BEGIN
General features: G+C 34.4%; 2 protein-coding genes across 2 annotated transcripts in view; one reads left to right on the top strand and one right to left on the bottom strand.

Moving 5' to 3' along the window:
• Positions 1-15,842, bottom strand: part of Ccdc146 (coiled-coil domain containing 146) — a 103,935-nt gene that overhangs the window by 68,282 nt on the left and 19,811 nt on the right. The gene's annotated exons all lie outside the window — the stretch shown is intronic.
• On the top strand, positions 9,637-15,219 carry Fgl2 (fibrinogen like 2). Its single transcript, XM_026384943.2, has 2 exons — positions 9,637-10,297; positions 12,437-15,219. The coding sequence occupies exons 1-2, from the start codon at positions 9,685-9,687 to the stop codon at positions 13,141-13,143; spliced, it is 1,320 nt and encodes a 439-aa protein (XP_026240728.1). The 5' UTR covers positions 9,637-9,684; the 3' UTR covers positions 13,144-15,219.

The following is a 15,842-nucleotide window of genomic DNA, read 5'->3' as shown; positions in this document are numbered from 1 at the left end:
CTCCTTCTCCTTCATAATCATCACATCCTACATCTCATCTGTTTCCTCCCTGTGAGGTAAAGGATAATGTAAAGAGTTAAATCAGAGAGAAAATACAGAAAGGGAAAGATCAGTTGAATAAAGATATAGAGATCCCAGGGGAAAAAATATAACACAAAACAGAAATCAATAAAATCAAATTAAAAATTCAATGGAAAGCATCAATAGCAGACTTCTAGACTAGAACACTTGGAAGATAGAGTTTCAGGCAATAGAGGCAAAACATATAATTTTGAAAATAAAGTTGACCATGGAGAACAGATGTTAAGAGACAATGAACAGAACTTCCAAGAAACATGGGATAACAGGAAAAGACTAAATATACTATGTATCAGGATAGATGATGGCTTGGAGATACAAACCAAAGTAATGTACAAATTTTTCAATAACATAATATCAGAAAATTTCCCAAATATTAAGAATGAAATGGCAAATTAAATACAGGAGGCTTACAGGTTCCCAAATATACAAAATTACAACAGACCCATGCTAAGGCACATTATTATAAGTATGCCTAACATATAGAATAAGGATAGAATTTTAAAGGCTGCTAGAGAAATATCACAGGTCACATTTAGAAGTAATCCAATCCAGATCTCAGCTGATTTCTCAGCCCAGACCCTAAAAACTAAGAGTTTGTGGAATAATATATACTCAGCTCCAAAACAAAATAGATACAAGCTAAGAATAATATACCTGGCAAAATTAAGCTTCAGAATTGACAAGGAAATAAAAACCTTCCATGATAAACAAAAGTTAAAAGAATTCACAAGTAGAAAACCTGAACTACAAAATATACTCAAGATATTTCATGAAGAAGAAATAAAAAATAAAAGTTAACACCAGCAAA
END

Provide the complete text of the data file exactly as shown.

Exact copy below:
General features: G+C 34.4%; 2 protein-coding genes across 2 annotated transcripts in view; one reads left to right on the top strand and one right to left on the bottom strand.

Moving 5' to 3' along the window:
• Positions 1-15,842, bottom strand: part of Ccdc146 (coiled-coil domain containing 146) — a 103,935-nt gene that overhangs the window by 68,282 nt on the left and 19,811 nt on the right. The gene's annotated exons all lie outside the window — the stretch shown is intronic.
• On the top strand, positions 9,637-15,219 carry Fgl2 (fibrinogen like 2). Its single transcript, XM_026384943.2, has 2 exons — positions 9,637-10,297; positions 12,437-15,219. The coding sequence occupies exons 1-2, from the start codon at positions 9,685-9,687 to the stop codon at positions 13,141-13,143; spliced, it is 1,320 nt and encodes a 439-aa protein (XP_026240728.1). The 5' UTR covers positions 9,637-9,684; the 3' UTR covers positions 13,144-15,219.

The following is a 15,842-nucleotide window of genomic DNA, read 5'->3' as shown; positions in this document are numbered from 1 at the left end:
CTCCTTCTCCTTCATAATCATCACATCCTACATCTCATCTGTTTCCTCCCTGTGAGGTAAAGGATAATGTAAAGAGTTAAATCAGAGAGAAAATACAGAAAGGGAAAGATCAGTTGAATAAAGATATAGAGATCCCAGGGGAAAAAATATAACACAAAACAGAAATCAATAAAATCAAATTAAAAATTCAATGGAAAGCATCAATAGCAGACTTCTAGACTAGAACACTTGGAAGATAGAGTTTCAGGCAATAGAGGCAAAACATATAATTTTGAAAATAAAGTTGACCATGGAGAACAGATGTTAAGAGACAATGAACAGAACTTCCAAGAAACATGGGATAACAGGAAAAGACTAAATATACTATGTATCAGGATAGATGATGGCTTGGAGATACAAACCAAAGTAATGTACAAATTTTTCAATAACATAATATCAGAAAATTTCCCAAATATTAAGAATGAAATGGCAAATTAAATACAGGAGGCTTACAGGTTCCCAAATATACAAAATTACAACAGACCCATGCTAAGGCACATTATTATAAGTATGCCTAACATATAGAATAAGGATAGAATTTTAAAGGCTGCTAGAGAAATATCACAGGTCACATTTAGAAGTAATCCAATCCAGATCTCAGCTGATTTCTCAGCCCAGACCCTAAAAACTAAGAGTTTGTGGAATAATATATACTCAGCTCCAAAACAAAATAGATACAAGCTAAGAATAATATACCTGGCAAAATTAAGCTTCAGAATTGACAAGGAAATAAAAACCTTCCATGATAAACAAAAGTTAAAAGAATTCACAAGTAGAAAACCTGAACTACAAAATATACTCAAGATATTTCATGAAGAAGAAATAAAAAATAAAAGTTAACACCAGCAAA